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Happy New Year!

On Twitter recently (sorry, I can’t bring myself to call it ‘X’) there was a thread about managing Windows Services using GP. The poster talked about using the setting area under Computer Configuration\Policies\Windows Settings\Security Settings\System Services to manage Windows Service startup settings (e.g. Automatic, Disabled, Manual, etc.), as shown here:

Managing Windows Services via Policies

As with many things in Group Policy land, there are multiple ways to solve a problem. GP Preferences introduced Windows Service control under Computer Configuration\Preferences\Control Panel Settings\Services, with a different set of capabilities:

Managing Services with GP Preferences

Depending upon your goals, using one or the other area within GP may be more appropriate.

Which to Use

Each of the policy areas above has specific capabilities, and limitations, that are useful to understand before deciding which to use. As an example, the Security Settings\System Services area allows you to set the startup type for a given service, but when you do that, you’re also required to set the permissions on the service. It’s not possible to just set the startup type here. Essentially what happens is that when you set the startup type, it also stamps default permissions on the service, as shown here:

Default service permissions when setting startup type

If you just leave this default set of permissions, they will get stamped onto that service along with the startup type you selected, when the policy is processed. This may or may not be desirable, depending upon your goals, and frankly, there’s no easy way around it.

The other limitation in this particular policy area, is that the list of services you’re presented with to manage, is fixed, and is based on the machine you’re currently running the GP Editor on. Let’s say you’re trying to manage the startup type of a service that runs on a set of servers, but you’re editing the GPO on a workstation that doesn’t have that service installed. In that case, the server service won’t be available in the list of services that you can manage and so you’re out of luck…

Preferences to the Rescue

…Or maybe not so out of luck. These days I find myself using the GP Preferences (GPP) way of managing services more often than not. Specifically, the GPP Services area provides you with all the functionality you wanted in regular policy, without most of the downside. Namely, you can:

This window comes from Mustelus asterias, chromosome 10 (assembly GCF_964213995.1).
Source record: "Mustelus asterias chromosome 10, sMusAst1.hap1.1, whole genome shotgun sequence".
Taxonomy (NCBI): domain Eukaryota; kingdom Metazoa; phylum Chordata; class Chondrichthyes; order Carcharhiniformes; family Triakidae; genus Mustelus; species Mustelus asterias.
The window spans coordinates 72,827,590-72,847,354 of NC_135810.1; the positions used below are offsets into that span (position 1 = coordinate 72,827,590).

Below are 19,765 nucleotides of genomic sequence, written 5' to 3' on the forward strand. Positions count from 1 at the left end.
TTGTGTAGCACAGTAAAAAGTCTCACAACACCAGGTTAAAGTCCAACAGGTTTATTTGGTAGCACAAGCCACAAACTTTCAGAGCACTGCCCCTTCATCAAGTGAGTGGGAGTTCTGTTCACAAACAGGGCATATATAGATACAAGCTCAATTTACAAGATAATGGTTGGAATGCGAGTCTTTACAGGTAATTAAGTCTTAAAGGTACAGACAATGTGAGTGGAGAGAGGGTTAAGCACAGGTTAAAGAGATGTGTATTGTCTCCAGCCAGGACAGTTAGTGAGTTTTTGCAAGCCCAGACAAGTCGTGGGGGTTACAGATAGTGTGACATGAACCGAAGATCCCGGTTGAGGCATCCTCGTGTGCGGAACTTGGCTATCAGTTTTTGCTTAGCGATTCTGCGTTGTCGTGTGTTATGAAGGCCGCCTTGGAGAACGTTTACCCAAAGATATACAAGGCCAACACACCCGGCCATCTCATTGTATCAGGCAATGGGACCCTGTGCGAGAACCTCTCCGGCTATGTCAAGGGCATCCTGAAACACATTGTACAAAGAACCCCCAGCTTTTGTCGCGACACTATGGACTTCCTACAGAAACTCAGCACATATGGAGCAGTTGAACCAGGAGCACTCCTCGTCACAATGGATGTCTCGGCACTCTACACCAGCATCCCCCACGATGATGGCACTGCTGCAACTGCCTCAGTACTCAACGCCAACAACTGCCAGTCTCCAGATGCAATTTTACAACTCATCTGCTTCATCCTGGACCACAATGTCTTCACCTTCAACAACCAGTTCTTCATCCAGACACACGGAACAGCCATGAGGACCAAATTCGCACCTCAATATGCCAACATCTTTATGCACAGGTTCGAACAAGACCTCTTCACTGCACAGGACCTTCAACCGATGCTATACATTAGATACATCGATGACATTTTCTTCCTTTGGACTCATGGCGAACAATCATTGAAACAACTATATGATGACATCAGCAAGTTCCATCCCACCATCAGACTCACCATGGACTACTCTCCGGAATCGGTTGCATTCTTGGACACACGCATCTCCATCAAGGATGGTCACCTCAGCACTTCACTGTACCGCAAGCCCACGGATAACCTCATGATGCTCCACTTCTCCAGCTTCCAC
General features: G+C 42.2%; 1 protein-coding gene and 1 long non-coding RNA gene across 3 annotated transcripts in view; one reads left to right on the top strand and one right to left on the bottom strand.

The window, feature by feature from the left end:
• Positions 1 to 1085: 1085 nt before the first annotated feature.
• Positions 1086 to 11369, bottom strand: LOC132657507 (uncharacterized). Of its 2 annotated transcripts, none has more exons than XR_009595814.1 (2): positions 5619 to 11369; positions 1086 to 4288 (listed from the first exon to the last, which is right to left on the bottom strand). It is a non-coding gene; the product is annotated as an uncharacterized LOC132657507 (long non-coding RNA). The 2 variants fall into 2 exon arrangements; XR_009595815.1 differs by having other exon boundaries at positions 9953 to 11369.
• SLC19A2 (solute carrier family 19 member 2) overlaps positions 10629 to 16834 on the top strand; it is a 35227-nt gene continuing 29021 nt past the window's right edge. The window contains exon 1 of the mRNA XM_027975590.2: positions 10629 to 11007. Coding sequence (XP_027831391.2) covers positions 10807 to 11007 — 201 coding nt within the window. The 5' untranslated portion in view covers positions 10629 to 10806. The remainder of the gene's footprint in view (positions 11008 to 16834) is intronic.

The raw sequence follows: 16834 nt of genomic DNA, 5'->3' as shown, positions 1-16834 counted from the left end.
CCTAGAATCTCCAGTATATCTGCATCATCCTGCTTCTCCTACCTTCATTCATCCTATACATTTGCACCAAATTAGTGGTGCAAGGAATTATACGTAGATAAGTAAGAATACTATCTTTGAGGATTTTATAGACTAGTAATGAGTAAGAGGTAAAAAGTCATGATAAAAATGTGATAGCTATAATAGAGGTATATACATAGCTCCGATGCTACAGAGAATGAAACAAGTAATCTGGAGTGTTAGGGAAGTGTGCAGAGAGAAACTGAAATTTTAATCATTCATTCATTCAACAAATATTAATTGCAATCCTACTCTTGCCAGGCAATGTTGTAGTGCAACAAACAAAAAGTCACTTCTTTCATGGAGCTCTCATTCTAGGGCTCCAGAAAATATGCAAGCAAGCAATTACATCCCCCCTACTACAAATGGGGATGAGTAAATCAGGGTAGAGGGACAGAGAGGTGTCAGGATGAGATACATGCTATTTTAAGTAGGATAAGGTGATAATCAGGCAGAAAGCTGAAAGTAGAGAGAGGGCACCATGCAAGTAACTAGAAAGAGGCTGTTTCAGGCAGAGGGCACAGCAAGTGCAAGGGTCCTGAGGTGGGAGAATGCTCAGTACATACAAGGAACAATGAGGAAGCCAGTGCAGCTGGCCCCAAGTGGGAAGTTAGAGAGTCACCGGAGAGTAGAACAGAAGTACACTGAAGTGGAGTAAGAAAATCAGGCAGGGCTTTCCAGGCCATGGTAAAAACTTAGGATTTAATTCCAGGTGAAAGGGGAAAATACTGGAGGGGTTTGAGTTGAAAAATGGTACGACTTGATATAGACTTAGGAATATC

• Set Service Startup Type
  • Stop, start or restart a service
  • Set the logon as information on the service (but not the password)
  • Set the wait timeout on a service operation
  • Set the recovery options for a service
  • Control an arbitrary service, as long as you have the service name.

As shown here:

So GPP Services can do almost everything you might want to do to a service except set the permissions on the service. For that, you still need to use the policy-based approach described above. The one notable exception to GPP Services is that you can no longer control the service account password on the service. You can certainly select a service account, but since Microsoft closed a vulnerability in the way service account passwords were encrypted and stored in SYSVOL, this feature is no longer available. You’ll have to set service account passwords a different way, sadly.

Also, if you do want to use the GPP Services area for services that are not defined on the machine where you’re editing the policy, you simply need to know the internal name of the service that you want to manage, and enter that in the Service name dialog. In my screen above, that’s the internal name of SDMGPAAAudit. You can get a service’s internal name simply by using the PowerShell-based Get-Service cmdlet, which provides the name (internal name) and DisplayName (friendly name) of all services installed on a system.

So, for most service management tasks, GP Preferences is the way to go and the old policy-based approach is only useful if you need to manage service permissions!


Thanks for reading,